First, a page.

Secondary Logo

Journal Logo

Institutional members access full text with Ovid®

The Histologic Spectrum and Clinical Outcome of Refractory and Unclassified Sprue

Robert, Marie E. M.D.; Ament, Marvin E. M.D.; Weinstein, Wilfred M. M.D.

The American Journal of Surgical Pathology: May 2000 - Volume 24 - Issue 5 - p 676-687
Original Articles

The vast majority of patients with celiac disease respond to a gluten-free diet; yet, a small number of refractory patients do not respond and have persistent malabsorption and residual mucosal abnormalities of the small intestine. The histologic features of refractory/unclassified sprue have been published as case reports, often without long-term follow up, and no clear histologic picture has emerged. We present the results of a long-term study of the clinical and histologic features of 10 patients with refractory/unclassified sprue. The histologic features of small bowel biopsies in this group of patients were compared with those of 10 patients with responsive celiac disease and with 10 patients without malabsorption who had normal duodenal biopsies. Five of the 10 refractory patients ultimately developed collagenous sprue as a distinct histologic marker of refractory disease. Additional distinctive findings found in small bowel biopsies in the refractory group were subcryptal chronic inflammation (10 of 10) and marked mucosal thinning in three patients. Other nonspecific findings included acute inflammation and gastric metaplasia. One patient with collagenous sprue developed a B-cell lymphoma of the ileum, and in general collagenous sprue was associated with a poor prognosis. Two of five patients died whereas two others require total parenteral nutrition for survival. Pathologists evaluating small bowel biopsies in the setting of malabsorption should be aware of the subtle histologic changes described here that may portend a refractory course.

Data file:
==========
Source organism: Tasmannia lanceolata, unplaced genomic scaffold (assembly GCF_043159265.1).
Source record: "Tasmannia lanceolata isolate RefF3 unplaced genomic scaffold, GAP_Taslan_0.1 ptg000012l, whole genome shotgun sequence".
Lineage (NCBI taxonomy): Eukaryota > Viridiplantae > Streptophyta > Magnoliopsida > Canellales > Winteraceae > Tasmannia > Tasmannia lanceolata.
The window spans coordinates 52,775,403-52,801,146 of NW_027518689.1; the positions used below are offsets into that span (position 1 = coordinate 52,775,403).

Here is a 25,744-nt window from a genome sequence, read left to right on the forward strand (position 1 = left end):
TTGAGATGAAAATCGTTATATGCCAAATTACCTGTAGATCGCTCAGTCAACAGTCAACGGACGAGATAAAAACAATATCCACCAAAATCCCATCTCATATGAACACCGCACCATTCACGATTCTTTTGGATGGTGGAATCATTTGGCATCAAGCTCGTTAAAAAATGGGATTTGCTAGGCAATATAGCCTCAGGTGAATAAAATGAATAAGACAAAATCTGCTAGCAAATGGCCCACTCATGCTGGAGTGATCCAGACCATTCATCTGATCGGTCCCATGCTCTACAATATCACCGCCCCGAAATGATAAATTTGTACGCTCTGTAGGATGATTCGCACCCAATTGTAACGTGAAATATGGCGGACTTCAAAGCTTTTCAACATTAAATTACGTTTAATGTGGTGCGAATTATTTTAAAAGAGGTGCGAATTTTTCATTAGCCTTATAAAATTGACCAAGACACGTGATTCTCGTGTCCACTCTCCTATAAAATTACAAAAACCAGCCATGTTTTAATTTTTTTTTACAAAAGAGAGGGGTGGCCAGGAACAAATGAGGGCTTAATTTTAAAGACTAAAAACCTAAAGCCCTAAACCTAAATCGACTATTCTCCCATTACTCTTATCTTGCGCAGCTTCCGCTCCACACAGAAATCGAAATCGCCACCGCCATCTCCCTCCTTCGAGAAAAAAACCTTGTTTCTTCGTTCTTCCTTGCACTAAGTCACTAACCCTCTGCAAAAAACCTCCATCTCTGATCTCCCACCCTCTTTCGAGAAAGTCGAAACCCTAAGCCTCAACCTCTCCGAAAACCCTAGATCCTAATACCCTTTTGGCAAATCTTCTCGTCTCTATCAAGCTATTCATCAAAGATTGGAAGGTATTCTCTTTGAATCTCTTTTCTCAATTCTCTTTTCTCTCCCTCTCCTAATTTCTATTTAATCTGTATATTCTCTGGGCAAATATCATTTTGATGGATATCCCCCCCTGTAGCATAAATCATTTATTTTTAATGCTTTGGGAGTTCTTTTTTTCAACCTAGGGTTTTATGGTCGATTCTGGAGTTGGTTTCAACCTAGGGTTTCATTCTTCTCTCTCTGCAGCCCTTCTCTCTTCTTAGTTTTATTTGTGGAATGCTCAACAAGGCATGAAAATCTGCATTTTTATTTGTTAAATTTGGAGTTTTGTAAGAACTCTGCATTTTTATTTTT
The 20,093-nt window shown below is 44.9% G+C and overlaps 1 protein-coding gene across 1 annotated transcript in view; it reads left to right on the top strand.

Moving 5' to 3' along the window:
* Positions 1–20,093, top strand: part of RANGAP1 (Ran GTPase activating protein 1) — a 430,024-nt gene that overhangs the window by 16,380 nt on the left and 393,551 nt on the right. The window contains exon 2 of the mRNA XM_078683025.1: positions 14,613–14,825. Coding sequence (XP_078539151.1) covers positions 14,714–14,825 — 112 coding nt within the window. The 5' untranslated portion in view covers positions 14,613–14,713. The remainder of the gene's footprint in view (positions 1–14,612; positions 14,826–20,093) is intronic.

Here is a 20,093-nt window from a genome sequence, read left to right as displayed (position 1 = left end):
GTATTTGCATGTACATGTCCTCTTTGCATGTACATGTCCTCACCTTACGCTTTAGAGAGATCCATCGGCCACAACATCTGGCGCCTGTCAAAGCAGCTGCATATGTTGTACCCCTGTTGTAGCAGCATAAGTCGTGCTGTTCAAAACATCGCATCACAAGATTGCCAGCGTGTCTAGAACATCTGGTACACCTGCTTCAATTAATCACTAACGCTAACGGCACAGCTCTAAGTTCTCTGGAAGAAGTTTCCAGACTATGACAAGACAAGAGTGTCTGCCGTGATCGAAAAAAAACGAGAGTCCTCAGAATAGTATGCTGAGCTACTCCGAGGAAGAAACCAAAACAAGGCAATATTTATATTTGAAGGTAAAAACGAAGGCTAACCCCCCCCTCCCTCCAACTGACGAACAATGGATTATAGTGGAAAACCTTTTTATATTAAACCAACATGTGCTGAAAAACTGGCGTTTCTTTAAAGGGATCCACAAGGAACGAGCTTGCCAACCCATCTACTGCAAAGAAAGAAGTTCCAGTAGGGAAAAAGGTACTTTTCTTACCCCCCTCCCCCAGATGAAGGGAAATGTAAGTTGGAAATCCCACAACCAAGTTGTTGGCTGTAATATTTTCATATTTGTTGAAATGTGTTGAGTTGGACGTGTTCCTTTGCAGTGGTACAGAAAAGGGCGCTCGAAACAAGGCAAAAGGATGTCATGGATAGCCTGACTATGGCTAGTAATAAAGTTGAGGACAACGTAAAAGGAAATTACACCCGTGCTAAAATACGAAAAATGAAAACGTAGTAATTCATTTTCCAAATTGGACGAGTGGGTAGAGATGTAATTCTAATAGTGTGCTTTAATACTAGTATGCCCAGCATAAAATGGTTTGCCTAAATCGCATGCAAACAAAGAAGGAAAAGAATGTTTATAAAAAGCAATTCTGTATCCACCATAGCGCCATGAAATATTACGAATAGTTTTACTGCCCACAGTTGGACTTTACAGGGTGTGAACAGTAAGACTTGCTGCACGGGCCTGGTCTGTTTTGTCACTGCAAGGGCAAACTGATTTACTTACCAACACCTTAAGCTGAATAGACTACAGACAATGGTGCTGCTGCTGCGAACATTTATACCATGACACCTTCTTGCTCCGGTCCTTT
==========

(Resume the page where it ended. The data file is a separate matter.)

Department of Pathology (M.E.R), Yale University School of Medicine, New Haven, Connecticut, U.S.A.; Departments of Pediatrics (M.E.A.) and Medicine (W.M.W.), University of California, Los Angeles, Center for Health Sciences, Los Angeles, California, U.S.A.

Address correspondence and reprint requests to Marie E. Robert, MD, Department of Pathology, Yale University School of Medicine, 310 Cedar Street, PO Box, 208023, New Haven, CT 06520-8023, U.S.A.

© 2000 Lippincott Williams & Wilkins, Inc.